Mutual Benefit – Love’s Crushing Diamond


Mutual Benefit’s ”Advanced Falconry” is without any doubt one of the most absorbing and heartfelt songs I’ve heard all year. Jordan Lee, the nomadic multi-instrumentalist behind the project, has followed “Advanced Falconry” with Love’s Crushing Diamond, a short album inspired by the “kinetic energy, goodbyes and blurred landscapes of life” – a debut that has turned many heads and have in a short period of time gotten its riveting amount of appraisal. On December 3 the album will see a proper release via Other Music Recording Co, after previously only been available through the band’s Bandcamp Page.

Almost without exception, the seven songs on Love’s Crushing Diamond start with a delicate instrumental part that eases the listener in before revealing their secret. It’s an approach that gives the album a cohesive feel, as if they were seven chapters of the same story, bound together by gentle hints of what comes next. While Jordan Lee’s music may flirt with a broader definition of folk music, the rabbit hole goes far deeper than that. There are elements from psych, ambient and various forms of experimentalism in these seven beautiful, baroque creations. But most importantly, Love’s Crushing Diamond is a collection of some of the warmest and most tender songs that you’re likely to have heard all year.

Contrary to what the album’s title suggests, these songs won’t crush you with its weight. The compositions flow as naturally as breathing – on where banjos, woodwind and violins give them an almost feathery feel. The lyrics of these seven songs are almost conceptual, dealing with self-realization and the acceptance of current conditions to be able to move forward. On opener “Strong River”, Lee sings “the river doesn’t know tomorrow” as an analogy for the impeding clouded journey he is about to embark on towards self-acceptance. On “Golden Wake” the awakening,  or rather the revelation, begins; making him quit his day job, followed by the admission that “We weren’t made to be this way / We weren’t made to be afraid”. The lyrics are full with these slight eternal grasps, deeply rooted in the most fundamental understandings of humanity. Even in the darkest moments, Lee sounds injured but not beaten. Consequently, the lyrics are fairly optimistic, or at least comforting. Nowhere is this more clear than on “Let’s Play/Statue of a Man”, on where he sings “There’s always love / even when you think there’s none to give.” On “Strong Swimmer”, a heartachingly beautiful closer, Jordan Lee haunts back to the beginning; “The river only knows to carry on”, ending on a fair amount of hope.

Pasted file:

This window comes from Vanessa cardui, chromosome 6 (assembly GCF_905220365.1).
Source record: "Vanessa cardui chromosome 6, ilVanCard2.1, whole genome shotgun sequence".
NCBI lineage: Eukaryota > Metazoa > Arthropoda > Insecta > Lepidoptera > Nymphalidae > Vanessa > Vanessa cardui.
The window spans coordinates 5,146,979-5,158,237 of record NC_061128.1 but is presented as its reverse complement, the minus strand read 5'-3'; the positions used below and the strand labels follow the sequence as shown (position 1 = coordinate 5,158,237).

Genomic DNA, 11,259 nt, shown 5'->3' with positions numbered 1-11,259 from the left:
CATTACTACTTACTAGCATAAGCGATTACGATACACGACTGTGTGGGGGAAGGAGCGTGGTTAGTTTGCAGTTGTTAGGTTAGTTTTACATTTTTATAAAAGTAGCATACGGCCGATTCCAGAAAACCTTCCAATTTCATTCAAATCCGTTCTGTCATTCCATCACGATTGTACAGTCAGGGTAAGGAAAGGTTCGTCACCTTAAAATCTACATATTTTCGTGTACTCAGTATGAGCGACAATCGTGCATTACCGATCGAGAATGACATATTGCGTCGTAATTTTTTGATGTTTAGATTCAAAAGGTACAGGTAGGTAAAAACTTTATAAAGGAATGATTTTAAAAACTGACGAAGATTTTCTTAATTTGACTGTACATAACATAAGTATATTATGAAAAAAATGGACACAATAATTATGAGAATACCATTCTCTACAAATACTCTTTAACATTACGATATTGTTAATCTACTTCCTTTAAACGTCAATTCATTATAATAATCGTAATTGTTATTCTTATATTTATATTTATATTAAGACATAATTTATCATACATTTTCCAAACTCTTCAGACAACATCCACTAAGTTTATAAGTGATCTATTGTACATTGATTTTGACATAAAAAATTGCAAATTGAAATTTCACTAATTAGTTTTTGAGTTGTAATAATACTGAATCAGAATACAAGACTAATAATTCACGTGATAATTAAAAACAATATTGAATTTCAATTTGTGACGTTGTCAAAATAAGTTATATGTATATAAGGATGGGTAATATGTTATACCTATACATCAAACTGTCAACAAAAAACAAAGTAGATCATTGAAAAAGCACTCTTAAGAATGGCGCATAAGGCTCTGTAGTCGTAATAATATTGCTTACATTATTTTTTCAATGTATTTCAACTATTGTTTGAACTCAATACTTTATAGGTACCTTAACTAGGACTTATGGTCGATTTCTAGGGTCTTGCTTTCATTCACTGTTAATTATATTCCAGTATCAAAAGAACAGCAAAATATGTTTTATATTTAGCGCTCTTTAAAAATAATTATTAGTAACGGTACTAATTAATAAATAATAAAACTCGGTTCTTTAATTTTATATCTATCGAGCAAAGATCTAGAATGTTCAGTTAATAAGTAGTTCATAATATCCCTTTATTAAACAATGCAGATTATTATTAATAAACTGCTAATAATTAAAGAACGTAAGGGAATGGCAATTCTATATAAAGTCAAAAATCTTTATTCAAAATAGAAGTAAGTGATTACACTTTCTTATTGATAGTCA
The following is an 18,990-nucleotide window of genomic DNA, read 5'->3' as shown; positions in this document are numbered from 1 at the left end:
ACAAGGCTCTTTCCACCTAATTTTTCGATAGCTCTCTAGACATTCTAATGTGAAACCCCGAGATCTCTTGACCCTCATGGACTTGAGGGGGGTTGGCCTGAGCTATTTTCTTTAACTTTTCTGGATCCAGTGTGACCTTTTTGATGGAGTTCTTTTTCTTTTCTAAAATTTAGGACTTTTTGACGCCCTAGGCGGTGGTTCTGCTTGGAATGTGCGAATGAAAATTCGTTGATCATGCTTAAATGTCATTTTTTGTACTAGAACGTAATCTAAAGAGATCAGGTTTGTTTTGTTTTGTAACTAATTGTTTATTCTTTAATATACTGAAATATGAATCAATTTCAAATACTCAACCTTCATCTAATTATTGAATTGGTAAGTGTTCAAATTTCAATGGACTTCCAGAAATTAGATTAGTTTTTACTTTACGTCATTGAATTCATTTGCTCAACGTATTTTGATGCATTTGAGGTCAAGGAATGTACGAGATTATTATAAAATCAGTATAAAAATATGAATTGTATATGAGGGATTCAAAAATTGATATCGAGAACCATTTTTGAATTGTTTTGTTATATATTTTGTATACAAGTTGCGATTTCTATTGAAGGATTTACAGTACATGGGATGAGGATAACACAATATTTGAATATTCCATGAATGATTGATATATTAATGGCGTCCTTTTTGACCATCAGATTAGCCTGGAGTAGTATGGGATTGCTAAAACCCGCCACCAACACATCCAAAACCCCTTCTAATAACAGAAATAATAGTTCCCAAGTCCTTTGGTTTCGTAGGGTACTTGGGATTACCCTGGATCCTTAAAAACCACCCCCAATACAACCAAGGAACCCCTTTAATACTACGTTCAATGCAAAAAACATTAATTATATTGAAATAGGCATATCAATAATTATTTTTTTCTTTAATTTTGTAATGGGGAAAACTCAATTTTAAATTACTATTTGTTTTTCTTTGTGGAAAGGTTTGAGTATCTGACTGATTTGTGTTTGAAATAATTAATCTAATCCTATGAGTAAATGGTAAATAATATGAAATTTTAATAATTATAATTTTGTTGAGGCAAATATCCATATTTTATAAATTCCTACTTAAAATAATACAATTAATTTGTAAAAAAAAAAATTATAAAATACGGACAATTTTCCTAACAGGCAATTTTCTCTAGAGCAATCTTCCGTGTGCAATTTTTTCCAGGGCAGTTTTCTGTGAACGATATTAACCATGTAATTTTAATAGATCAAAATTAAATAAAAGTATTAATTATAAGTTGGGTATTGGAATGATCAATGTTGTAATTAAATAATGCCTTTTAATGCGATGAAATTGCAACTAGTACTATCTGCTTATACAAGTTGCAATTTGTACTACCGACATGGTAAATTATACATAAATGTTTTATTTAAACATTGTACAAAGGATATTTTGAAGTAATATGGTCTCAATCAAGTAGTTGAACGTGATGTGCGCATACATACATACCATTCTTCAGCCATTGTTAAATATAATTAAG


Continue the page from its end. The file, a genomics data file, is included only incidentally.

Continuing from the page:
Jordan Lee has together with a whole army of talented musicians, created one of the most life-affirming, or rather, life-embracing albums of the year. Whether or not you consider it as folk music, Love’s Crushing Diamond takes you on a beautiful melodious journey that never fails to engage or be moving. Musically, the album feels a bit misplaced, more akin in tone to the freak folk era of the early 2000s, a sentiment that certainly gives Love’s Crushing Diamond an almost timeless appeal. And yet it’s one of the few albums of the year that seeks the boundaries of contemporary folk music. The way the album is layered, the use of lo-fi elements and reverb with restrained delicacy – all contributes to an overall sensation that you hearing something you haven’t heard before. At least not in the way it’s being presented here.

The widely acclaimed “Advanced Falconry” may have made it possible for a larger crowd to discover Mutual Benefit, but this is not an album that lives on the merit of one song. This is a proper album that tells a story from start to finish, and should be listen to it as such. This is an album that you cannot afford sleeping on.

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